Table 2—Estimated Annual Third-Party Disclosure Burden 1
|21 CFR section; activity||Number of respondents||Number of disclosures per
respondent||Total annual disclosures||Average burden per disclosure||Total hours|
|107.230; Elements of infant formula recall||2||1||2||50||100|
|107.260; Revision of an infant formula recall||1||1||1||25||25|
|1 There are no capital costs or operating and maintenance costs associated with this collection of information.|
Table 2 reports FDA's third-party disclosure burden estimates for §§ 107.230 and 107.260. The estimated burden hours per disclosure is an average based on FDA's experience. The third-party disclosure burden in § 107.230 is the requirement to promptly notify each affected direct account (customer) about the recall, and if the recalled formula presents a risk to human health, the recalling firm must also request that each establishment that sells the recalled formula post a notice of the recall at the point of purchase. FDA estimates that two respondents conduct infant formula recalls under § 107.230 and that it takes a respondent 50 hours to comply with the third-party disclosure requirements of that section, for a total of 100 hours. The third-party disclosure burden in § 107.260 is the requirement to issue additional notifications where the recall strategy or implementation is determined to be deficient. FDA estimates that one respondent issues additional notifications under § 107.260 and that it takes a respondent 25 hours to comply with the third-party disclosure requirements of that section, for a total of 25 hours. The total annual third-party disclosure burden is 125 hours (100 + 25).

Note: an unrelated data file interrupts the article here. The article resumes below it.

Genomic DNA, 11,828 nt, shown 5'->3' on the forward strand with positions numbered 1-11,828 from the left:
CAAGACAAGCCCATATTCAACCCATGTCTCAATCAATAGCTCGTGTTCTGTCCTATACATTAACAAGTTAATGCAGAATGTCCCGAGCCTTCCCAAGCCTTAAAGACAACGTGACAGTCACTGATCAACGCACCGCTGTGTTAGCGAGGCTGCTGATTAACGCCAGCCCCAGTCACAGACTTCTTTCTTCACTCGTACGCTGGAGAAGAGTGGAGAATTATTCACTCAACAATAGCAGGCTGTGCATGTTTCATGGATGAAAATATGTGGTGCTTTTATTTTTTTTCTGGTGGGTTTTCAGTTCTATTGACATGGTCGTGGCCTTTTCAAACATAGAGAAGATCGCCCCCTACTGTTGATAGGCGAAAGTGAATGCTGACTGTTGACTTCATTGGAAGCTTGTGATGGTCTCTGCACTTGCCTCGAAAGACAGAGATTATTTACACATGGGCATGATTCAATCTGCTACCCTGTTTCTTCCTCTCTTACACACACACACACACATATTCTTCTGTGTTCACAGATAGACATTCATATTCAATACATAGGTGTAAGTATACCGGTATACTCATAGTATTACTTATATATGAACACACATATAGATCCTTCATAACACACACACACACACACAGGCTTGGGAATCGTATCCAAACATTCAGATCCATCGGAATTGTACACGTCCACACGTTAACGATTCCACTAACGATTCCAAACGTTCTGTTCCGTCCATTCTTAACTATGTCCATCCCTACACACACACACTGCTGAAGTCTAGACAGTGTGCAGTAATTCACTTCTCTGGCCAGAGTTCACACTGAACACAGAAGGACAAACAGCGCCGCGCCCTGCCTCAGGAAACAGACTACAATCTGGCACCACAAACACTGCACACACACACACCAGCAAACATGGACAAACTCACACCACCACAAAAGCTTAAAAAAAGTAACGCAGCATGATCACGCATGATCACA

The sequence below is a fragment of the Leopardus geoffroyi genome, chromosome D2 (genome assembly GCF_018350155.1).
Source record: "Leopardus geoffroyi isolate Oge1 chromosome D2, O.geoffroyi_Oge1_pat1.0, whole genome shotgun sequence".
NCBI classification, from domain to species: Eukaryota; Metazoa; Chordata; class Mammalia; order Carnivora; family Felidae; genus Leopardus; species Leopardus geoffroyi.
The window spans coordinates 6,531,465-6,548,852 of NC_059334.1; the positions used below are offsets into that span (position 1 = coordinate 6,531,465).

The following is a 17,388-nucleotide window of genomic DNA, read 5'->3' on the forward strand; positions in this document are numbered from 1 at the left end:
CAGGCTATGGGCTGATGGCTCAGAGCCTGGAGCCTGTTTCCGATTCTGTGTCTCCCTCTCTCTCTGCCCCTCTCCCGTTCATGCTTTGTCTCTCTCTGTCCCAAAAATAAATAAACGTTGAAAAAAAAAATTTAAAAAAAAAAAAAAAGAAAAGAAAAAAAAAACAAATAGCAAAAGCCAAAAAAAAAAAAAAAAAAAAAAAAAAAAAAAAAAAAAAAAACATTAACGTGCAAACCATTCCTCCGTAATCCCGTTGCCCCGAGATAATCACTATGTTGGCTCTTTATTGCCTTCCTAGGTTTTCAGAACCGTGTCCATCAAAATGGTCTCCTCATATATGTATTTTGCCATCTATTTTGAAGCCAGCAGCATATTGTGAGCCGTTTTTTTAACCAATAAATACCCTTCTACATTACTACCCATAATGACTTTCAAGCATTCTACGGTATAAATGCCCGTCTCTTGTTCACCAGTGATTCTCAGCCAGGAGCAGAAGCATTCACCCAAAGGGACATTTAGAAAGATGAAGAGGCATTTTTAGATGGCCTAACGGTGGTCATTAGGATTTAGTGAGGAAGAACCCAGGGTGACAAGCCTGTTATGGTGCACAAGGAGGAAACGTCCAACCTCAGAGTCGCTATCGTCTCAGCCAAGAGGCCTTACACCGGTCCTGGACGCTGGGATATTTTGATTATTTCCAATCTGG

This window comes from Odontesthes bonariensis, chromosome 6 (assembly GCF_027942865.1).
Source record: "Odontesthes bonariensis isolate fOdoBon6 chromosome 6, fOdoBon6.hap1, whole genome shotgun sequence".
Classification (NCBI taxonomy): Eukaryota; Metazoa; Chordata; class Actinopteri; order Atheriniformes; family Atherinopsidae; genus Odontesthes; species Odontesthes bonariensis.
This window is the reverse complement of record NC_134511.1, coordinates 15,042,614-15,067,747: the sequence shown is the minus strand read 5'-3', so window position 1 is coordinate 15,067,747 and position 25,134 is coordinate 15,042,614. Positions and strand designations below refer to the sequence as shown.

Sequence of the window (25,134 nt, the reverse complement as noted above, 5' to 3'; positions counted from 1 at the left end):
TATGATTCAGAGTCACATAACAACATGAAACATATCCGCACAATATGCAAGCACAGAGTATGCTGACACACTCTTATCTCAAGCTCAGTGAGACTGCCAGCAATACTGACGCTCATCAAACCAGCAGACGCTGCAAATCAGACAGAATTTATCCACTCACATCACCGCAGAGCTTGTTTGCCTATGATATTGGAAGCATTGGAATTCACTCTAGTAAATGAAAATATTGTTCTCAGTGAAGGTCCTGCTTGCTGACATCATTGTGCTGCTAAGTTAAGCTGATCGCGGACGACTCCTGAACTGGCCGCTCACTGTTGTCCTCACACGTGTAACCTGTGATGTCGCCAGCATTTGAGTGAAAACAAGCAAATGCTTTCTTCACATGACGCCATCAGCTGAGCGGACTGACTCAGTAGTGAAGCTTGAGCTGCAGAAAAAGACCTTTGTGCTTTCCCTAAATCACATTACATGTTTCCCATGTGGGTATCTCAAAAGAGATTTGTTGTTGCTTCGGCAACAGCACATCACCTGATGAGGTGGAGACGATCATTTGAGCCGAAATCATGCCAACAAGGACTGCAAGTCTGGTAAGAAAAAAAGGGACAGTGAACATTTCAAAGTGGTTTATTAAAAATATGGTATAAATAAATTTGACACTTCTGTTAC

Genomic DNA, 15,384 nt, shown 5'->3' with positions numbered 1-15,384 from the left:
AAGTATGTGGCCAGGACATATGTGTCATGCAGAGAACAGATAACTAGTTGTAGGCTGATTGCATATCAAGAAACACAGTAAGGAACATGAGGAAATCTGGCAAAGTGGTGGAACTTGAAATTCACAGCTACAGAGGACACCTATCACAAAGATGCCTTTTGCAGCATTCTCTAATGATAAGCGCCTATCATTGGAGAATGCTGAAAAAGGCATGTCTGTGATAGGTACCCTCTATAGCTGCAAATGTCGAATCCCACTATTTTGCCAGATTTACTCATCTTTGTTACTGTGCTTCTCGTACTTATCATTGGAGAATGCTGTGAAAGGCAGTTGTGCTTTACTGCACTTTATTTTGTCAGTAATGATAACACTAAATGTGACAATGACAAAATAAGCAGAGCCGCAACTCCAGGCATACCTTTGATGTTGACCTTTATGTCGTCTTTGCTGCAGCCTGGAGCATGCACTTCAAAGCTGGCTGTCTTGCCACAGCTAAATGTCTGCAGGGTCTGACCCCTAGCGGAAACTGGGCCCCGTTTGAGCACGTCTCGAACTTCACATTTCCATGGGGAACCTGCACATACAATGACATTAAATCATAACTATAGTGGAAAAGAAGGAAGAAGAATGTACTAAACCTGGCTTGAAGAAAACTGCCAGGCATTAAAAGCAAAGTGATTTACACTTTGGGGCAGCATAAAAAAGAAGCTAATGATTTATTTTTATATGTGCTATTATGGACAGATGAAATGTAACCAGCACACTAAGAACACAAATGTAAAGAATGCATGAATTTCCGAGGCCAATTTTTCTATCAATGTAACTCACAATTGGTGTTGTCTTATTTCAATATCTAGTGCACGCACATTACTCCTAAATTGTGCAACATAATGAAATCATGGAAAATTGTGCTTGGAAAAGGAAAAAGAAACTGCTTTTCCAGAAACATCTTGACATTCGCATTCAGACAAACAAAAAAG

Based on a review of the information collection since our last request for OMB approval, we have made no adjustments to our burden estimate.
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Dated: April 20, 2020.
Lowell J. Schiller,
Principal Associate Commissioner for Policy.
[FR Doc. 2020-08894 Filed 4-24-20; 8:45 am]